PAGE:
§27.567.Report to the Board; Evaluation of Committee Costs and Effectiveness.

The Committee shall report recommendations to the Board. The Committee shall also report Committee activities to the Board to allow the Board to properly evaluate the Committee work, usefulness, and the costs related to the Committee existence. The Board shall report its evaluation to the Legislative Budget Board in its biennial Legislative Appropriations Request.

The agency certifies that legal counsel has reviewed the proposal and found it to be within the state agency's legal authority to adopt.

Filed with the Office of the Secretary of State on October 9, 2017.

TRD-201704047

Bill Franz

General Counsel

Texas Higher Education Coordinating Board

Earliest possible date of adoption: November 19, 2017

For further information, please call: (512) 427-6104


SUBCHAPTER Y. ECONOMICS FIELD OF STUDY ADVISORY COMMITTEE

19 TAC §§27.581 - 27.587

The Texas Higher Education Coordinating Board proposes new §§27.581 - 27.587 concerning Economics Field of Study Advisory Committee. The proposed new rules authorize the Board to create an advisory committee to develop an Economic field of study. The newly added rules will affect students when the Economics field of study is adopted by the Board.

Dr. Rex Peebles, Assistant Commissioner for Academic Quality and Workforce, has determined that for the first five years there will be no fiscal implications for state or local governments as a result of adding the new sections.

Dr. Peebles has also determined that for the first five years the rules are in effect, the public benefits anticipated as a result of administering the sections will be the clarification of which lower division courses are required in an Economics degree and improve transferability and applicability of courses. There are no anticipated economic costs to persons who are required to comply with the section as proposed. There is no impact on local employment.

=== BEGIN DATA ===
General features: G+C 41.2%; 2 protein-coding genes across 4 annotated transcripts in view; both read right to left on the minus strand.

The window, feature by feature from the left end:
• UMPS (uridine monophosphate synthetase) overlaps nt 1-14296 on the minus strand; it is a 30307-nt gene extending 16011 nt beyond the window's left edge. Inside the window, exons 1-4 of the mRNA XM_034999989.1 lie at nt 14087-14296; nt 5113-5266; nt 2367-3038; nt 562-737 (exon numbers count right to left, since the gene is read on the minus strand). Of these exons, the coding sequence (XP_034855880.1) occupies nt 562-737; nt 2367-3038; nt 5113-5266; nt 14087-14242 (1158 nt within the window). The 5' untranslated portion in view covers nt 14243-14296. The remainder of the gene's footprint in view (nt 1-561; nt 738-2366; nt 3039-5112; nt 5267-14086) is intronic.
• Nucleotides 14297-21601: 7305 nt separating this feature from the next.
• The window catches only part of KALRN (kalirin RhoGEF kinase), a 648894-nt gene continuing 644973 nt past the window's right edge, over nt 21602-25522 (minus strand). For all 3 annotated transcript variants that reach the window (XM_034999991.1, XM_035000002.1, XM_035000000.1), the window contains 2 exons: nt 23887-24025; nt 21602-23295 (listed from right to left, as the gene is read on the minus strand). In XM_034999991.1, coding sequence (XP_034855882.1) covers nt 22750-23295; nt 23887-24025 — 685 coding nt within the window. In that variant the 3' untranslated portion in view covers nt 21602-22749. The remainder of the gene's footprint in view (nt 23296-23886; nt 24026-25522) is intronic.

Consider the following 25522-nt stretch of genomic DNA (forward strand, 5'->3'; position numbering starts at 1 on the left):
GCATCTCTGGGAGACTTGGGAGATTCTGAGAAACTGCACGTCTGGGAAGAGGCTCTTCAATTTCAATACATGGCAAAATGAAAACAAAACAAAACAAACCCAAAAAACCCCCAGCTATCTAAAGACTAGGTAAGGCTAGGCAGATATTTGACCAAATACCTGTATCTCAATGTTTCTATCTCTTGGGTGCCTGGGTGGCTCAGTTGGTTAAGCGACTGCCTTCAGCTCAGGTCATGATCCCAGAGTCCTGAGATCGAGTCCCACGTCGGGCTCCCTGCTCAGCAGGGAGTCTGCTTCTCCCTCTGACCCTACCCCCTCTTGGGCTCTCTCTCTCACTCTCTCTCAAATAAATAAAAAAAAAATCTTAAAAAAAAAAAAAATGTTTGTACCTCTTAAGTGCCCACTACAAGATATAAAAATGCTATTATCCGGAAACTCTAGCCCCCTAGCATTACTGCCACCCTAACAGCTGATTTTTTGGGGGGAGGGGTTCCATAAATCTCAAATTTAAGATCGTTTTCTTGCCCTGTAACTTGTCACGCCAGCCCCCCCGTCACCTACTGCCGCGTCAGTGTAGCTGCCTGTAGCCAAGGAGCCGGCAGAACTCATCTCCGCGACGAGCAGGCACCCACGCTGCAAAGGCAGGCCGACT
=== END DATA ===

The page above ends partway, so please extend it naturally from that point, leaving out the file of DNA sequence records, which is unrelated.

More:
Comments on the proposed new sections may be submitted by mail to Rex C. Peebles, Assistant Commissioner, Texas Higher Education Coordinating Board, P.O. Box 12788, Austin, Texas 78711 or via email at AQWcomments@THECB.state.tx.us. Comments will be accepted for 30 days following publication of the proposal in the Texas Register.

The new sections are proposed under the Texas Education Code, §61.823(a), which provides the Coordinating Board with the authority to develop fields of study curricula with the assistance of advisory committees and Texas Government Code, §2110.005, which requires a state agency that establishes an advisory committee to adopt rules that state the purpose and tasks of the committee and describe the manner in which the committee will report to the agency.

The new sections affect the implementation of Texas Education Code, Chapter 61.

§27.581.Authority and Specific Purposes of the Economics Field of Study Advisory Committee.

(a) Authority. Statutory authority for this subchapter is provided in the Texas Education Code, §61.823(a).

(b) Purpose. The Economics Field of Study Advisory Committee is created to provide the Commissioner and the Board with guidance regarding the Economics field of study curricula.

§27.582.Definitions.

The following words and terms, when used in this subchapter, shall have the following meanings:

(1) Board--The Texas Higher Education Coordinating Board.

(2) Commissioner--The Commissioner of Higher Education, the Chief Executive Officer of the Board.

(3) Field of Study Curricula--The block of courses which may be transferred to a general academic teaching institution and must be substituted for that institution's lower division requirements for the degree program into which the student transfers, and the student shall receive full academic credit toward the degree program for the block of courses transferred.

(4) Institutions of Higher Education--As defined in Texas Education Code, Chapter 61.003(8).

§27.583.Committee Membership and Officers.

(a) The advisory committee shall be equitably composed of representatives of institutions of higher education.

(b) Each university system or institution of higher education which offers a degree program for which a field of study curriculum is proposed shall be offered participation on the advisory committee.

(c) At least a majority of the members of the advisory committee named under this section shall be faculty members of an institution of higher education. An institution shall consult with the faculty of the institution before nominating or recommending a person to the board as the institution's representative on an advisory committee.